Category - Boilers
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Will Scholfield, Engineer

31 Oct : Updated 22 Mar ● 7 min read

What is a boiler heat exchanger?

Whilst you might not have heard of a heat exchanger, you probably own more than one appliance that uses one. Found in white goods such as refrigerators and air conditioners, there are heat exchangers inside your boiler, too. And, without a fully functioning boiler heat exchanger, you’d be hard-pressed to find heating and hot water in your home. 

Therefore, knowing what it is, how it functions and what to look out for if it’s faulty is important to stay ahead of the game. In a nutshell, heat exchangers work to transfer heat, making them a crucial component of any boiler. Found commonly in combi boilers, system boilers and standard boilers, heat exchangers come in pairs - one for central heating and one for hot water. 

This article will provide you with information about what a heat exchanger is, why it may be faulty, what to look out for and whether it’s time to upgrade your boiler.

How does a heat exchanger work?

As we mentioned before, a heat exchanger is a crucial element in a boiler. Without one, your water would simply stay cool, and your boiler wouldn’t be able to do its job. But how does a heat exchanger work exactly? And why are they so important?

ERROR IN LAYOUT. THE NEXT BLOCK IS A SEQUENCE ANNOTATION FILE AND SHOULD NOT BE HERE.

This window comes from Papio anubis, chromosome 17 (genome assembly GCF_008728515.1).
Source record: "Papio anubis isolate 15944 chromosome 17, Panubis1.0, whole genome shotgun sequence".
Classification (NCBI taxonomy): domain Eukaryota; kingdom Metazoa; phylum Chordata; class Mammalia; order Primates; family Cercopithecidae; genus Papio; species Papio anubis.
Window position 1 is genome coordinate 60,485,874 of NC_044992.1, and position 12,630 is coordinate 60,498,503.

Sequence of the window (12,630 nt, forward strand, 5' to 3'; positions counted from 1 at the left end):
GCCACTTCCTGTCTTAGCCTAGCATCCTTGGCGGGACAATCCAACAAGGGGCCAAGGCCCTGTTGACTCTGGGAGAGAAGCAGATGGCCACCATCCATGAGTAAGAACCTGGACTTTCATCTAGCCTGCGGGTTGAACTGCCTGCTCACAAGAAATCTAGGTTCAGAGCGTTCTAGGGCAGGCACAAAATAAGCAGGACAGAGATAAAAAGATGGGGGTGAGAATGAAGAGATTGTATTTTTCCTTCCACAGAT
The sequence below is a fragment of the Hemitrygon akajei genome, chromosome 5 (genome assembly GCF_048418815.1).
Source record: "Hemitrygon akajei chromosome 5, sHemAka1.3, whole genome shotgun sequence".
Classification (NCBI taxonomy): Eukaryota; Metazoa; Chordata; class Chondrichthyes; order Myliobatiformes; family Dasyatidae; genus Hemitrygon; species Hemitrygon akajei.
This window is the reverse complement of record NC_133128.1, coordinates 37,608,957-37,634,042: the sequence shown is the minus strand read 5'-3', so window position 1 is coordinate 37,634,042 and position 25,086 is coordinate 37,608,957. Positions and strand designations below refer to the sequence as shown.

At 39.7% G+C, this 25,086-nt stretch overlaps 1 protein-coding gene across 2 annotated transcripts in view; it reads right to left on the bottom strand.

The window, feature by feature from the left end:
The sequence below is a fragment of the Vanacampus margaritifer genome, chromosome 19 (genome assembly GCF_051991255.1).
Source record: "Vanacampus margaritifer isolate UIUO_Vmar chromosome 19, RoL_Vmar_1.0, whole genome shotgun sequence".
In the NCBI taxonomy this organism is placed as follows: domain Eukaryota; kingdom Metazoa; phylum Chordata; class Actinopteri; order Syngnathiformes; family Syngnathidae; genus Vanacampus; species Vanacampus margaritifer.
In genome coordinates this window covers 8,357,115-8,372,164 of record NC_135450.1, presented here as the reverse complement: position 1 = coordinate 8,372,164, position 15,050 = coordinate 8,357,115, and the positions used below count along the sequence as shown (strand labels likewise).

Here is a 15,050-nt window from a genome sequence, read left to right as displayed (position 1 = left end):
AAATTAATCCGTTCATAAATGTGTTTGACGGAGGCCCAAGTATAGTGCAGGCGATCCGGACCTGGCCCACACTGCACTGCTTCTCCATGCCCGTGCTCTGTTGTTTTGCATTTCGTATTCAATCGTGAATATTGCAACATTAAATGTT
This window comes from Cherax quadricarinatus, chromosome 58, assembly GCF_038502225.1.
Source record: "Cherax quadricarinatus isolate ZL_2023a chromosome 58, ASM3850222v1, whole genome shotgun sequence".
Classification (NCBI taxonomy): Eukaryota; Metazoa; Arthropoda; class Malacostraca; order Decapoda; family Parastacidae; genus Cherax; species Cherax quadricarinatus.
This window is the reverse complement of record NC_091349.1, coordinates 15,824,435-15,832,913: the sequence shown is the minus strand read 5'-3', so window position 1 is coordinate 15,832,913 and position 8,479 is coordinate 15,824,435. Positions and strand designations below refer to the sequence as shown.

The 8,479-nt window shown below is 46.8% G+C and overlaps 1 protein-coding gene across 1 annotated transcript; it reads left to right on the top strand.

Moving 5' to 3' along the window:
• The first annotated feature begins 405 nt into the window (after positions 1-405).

Heat exchangers are clever components, and, as the name suggests, their primary objective is to exchange energy (heat) to pass from one fluid to another. This is achieved by heating gas which then turns to hot liquid, without the two particles ever touching. 

The heat exchanger, which sits inside your boiler, is made up of a coiled pipe structure which has cold water running adjacent to it, and it works like this: 

  1. When you turn the heating on, gas inside the boiler will start to burn
  2. Heat rises as the gas burns to meet the heat exchanger
  3. As the water circulates, heat is exchanged between the burning gas to the cold water, which runs adjacent to the structure 

This process produces hot water for both water and heating throughout the home by allowing the efficient transfer of heat from burning gas to cold water. Without a heat exchanger, a boiler cannot produce hot water. 

How does a heat exchanger work on a combi boiler?

Short for combination, combi boilers combine domestic heating and hot water - all from the same system. Because of this, the heat exchanger that sits inside a combi boiler is a little bit different to a standard or system boiler.